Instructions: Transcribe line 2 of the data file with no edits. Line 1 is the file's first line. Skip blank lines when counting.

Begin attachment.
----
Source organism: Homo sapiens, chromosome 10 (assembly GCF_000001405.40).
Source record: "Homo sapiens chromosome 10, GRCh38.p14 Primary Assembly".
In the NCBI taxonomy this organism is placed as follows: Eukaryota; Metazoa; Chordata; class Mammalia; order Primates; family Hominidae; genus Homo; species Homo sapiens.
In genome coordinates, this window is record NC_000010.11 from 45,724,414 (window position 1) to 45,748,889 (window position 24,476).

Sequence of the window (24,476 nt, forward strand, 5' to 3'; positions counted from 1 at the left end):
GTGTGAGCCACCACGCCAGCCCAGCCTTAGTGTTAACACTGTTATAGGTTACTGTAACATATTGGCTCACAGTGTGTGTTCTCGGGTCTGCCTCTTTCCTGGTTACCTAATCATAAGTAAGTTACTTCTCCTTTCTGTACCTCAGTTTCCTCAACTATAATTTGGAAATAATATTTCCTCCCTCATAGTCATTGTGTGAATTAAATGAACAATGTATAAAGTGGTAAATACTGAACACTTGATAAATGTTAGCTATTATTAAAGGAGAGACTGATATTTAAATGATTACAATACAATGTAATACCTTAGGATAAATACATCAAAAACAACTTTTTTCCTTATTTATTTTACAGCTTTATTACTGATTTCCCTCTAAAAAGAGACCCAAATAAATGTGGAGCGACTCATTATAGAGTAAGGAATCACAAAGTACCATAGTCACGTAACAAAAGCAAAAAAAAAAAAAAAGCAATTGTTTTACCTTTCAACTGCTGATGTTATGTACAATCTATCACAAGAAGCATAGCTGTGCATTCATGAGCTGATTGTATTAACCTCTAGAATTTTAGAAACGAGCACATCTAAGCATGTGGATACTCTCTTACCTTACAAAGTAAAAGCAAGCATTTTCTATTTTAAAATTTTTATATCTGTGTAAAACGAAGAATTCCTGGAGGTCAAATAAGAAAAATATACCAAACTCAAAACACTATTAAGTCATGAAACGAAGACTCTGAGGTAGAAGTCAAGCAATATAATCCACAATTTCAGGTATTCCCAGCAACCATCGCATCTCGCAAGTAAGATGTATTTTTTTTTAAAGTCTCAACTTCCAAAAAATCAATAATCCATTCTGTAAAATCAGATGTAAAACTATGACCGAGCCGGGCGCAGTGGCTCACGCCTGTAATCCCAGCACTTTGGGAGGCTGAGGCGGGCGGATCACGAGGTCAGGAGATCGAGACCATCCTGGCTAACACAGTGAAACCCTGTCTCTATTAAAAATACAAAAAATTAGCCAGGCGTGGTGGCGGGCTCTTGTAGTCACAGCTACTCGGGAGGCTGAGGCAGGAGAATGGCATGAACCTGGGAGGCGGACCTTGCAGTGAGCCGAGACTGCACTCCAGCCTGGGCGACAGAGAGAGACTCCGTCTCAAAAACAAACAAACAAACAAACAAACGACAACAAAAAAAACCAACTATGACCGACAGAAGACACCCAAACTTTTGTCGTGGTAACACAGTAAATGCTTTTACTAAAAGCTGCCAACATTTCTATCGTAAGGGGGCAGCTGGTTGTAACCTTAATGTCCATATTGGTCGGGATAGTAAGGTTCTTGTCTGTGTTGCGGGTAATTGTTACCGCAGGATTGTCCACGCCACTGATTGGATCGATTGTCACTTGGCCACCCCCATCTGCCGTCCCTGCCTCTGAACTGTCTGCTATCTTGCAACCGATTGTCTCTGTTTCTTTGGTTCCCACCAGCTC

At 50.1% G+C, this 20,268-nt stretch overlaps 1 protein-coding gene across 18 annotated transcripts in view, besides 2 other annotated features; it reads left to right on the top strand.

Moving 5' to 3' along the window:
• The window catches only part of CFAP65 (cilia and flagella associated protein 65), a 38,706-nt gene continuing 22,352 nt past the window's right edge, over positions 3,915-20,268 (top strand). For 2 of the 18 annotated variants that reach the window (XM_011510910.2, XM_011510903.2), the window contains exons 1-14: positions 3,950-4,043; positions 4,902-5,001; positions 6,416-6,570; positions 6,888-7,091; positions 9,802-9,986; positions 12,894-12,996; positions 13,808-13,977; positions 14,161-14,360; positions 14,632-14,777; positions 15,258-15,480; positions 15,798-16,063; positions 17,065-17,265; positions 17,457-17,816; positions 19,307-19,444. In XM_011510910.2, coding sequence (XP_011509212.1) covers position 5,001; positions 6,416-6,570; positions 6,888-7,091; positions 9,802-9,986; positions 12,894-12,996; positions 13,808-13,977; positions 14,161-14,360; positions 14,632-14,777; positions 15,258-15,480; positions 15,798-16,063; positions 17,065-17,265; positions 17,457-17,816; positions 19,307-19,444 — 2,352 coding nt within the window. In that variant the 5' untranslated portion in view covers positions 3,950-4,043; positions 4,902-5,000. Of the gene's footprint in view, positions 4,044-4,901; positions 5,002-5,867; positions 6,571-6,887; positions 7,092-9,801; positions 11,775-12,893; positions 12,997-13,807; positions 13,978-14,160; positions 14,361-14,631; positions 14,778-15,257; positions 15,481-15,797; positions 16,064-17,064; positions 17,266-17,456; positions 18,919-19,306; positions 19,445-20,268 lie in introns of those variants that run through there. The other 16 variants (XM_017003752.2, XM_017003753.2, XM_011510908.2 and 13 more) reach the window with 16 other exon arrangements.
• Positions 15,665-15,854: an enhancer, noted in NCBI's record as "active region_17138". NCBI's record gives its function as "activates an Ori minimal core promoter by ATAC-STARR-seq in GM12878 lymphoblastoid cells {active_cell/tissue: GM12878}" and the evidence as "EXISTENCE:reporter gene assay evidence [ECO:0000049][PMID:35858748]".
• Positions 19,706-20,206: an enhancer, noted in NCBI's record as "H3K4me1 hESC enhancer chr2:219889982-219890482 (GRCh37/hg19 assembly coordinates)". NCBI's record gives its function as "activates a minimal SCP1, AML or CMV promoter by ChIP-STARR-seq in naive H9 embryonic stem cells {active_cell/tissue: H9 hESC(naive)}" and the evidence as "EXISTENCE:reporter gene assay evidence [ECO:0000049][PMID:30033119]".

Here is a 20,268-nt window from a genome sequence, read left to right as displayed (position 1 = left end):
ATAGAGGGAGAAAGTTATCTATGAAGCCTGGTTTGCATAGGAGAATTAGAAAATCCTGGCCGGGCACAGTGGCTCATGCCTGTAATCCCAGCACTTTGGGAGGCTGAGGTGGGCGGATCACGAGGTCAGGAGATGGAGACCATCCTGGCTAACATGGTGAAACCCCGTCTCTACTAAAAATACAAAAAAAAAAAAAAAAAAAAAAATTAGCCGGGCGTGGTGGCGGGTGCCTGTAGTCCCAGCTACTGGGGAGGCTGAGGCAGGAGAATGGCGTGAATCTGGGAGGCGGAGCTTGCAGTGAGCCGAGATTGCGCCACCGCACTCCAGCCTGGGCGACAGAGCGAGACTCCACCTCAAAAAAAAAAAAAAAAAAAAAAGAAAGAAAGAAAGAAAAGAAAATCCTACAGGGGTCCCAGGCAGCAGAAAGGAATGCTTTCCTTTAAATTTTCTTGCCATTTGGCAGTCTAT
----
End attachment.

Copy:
Source record: "Homo sapiens chromosome 10, GRCh38.p14 Primary Assembly".